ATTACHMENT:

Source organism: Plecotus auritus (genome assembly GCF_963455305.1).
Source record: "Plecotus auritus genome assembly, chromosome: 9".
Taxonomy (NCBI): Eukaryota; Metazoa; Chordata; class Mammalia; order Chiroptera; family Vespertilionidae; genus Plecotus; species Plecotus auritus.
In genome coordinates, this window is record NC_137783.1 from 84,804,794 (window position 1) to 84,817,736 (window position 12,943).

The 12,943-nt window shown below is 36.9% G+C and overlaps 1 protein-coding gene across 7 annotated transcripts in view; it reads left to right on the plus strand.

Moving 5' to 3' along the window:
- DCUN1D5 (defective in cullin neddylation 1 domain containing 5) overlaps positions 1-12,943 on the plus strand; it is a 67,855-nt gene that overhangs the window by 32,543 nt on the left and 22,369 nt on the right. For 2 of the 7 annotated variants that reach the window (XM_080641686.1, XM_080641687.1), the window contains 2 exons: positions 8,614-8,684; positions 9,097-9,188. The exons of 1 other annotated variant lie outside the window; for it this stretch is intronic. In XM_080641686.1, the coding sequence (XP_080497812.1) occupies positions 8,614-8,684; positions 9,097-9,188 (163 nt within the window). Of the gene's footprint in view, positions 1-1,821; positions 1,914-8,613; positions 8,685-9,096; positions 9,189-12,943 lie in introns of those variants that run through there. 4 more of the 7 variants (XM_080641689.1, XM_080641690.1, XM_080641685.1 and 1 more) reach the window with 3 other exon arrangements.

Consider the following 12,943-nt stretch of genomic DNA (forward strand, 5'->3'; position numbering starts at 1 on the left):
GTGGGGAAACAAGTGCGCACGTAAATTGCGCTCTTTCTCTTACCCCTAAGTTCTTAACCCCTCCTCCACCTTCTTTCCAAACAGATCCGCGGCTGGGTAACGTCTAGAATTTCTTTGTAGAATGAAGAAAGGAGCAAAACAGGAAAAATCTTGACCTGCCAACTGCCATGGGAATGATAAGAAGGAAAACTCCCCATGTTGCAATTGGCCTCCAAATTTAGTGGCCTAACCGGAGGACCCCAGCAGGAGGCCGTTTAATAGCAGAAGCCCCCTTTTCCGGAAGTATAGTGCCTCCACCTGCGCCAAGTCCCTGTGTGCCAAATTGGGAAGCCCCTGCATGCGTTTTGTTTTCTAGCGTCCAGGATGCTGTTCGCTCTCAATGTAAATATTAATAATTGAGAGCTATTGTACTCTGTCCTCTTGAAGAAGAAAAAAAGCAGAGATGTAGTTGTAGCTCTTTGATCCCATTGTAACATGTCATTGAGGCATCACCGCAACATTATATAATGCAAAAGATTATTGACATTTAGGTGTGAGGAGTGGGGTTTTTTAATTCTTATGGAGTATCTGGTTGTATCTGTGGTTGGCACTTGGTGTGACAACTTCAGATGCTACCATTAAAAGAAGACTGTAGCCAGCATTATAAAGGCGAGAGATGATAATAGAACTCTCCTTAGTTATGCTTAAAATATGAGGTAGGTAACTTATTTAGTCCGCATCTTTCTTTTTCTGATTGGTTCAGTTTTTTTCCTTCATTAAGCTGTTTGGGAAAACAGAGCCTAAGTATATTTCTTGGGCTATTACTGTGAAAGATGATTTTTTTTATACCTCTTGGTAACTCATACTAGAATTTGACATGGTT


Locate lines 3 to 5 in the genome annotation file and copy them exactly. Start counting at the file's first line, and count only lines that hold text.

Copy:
Taxonomy (NCBI): Eukaryota; Metazoa; Chordata; class Mammalia; order Chiroptera; family Vespertilionidae; genus Plecotus; species Plecotus auritus.
In genome coordinates, this window is record NC_137783.1 from 84,804,794 (window position 1) to 84,817,736 (window position 12,943).

The 12,943-nt window shown below is 36.9% G+C and overlaps 1 protein-coding gene across 7 annotated transcripts in view; it reads left to right on the plus strand.